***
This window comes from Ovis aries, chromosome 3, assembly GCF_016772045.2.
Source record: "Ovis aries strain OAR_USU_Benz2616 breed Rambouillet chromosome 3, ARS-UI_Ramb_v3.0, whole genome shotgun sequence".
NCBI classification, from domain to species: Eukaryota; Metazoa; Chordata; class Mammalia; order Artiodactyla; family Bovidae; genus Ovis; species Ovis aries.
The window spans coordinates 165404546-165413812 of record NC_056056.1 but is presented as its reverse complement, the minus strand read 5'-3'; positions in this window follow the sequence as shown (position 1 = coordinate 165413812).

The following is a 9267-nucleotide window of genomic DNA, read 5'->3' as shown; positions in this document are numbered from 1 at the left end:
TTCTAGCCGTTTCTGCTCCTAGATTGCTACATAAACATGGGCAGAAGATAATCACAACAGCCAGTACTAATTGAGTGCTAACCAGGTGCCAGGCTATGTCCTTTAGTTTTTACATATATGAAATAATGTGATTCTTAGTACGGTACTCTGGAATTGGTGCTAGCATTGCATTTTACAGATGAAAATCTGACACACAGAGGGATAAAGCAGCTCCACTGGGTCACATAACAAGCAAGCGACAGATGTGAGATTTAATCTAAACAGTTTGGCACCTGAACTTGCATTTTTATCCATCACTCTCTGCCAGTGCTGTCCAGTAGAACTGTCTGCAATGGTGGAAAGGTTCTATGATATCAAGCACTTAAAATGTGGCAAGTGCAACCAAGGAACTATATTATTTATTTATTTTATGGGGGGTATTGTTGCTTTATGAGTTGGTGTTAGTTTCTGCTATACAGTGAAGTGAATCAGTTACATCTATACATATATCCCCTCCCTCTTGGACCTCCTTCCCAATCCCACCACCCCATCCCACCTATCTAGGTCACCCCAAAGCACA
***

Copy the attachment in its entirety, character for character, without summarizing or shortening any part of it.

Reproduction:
This window comes from Ovis aries, chromosome 3, assembly GCF_016772045.2.
Source record: "Ovis aries strain OAR_USU_Benz2616 breed Rambouillet chromosome 3, ARS-UI_Ramb_v3.0, whole genome shotgun sequence".
NCBI classification, from domain to species: Eukaryota; Metazoa; Chordata; class Mammalia; order Artiodactyla; family Bovidae; genus Ovis; species Ovis aries.
The window spans coordinates 165404546-165413812 of record NC_056056.1 but is presented as its reverse complement, the minus strand read 5'-3'; positions in this window follow the sequence as shown (position 1 = coordinate 165413812).

The following is a 9267-nucleotide window of genomic DNA, read 5'->3' as shown; positions in this document are numbered from 1 at the left end:
TTCTAGCCGTTTCTGCTCCTAGATTGCTACATAAACATGGGCAGAAGATAATCACAACAGCCAGTACTAATTGAGTGCTAACCAGGTGCCAGGCTATGTCCTTTAGTTTTTACATATATGAAATAATGTGATTCTTAGTACGGTACTCTGGAATTGGTGCTAGCATTGCATTTTACAGATGAAAATCTGACACACAGAGGGATAAAGCAGCTCCACTGGGTCACATAACAAGCAAGCGACAGATGTGAGATTTAATCTAAACAGTTTGGCACCTGAACTTGCATTTTTATCCATCACTCTCTGCCAGTGCTGTCCAGTAGAACTGTCTGCAATGGTGGAAAGGTTCTATGATATCAAGCACTTAAAATGTGGCAAGTGCAACCAAGGAACTATATTATTTATTTATTTTATGGGGGGTATTGTTGCTTTATGAGTTGGTGTTAGTTTCTGCTATACAGTGAAGTGAATCAGTTACATCTATACATATATCCCCTCCCTCTTGGACCTCCTTCCCAATCCCACCACCCCATCCCACCTATCTAGGTCACCCCAAAGCACA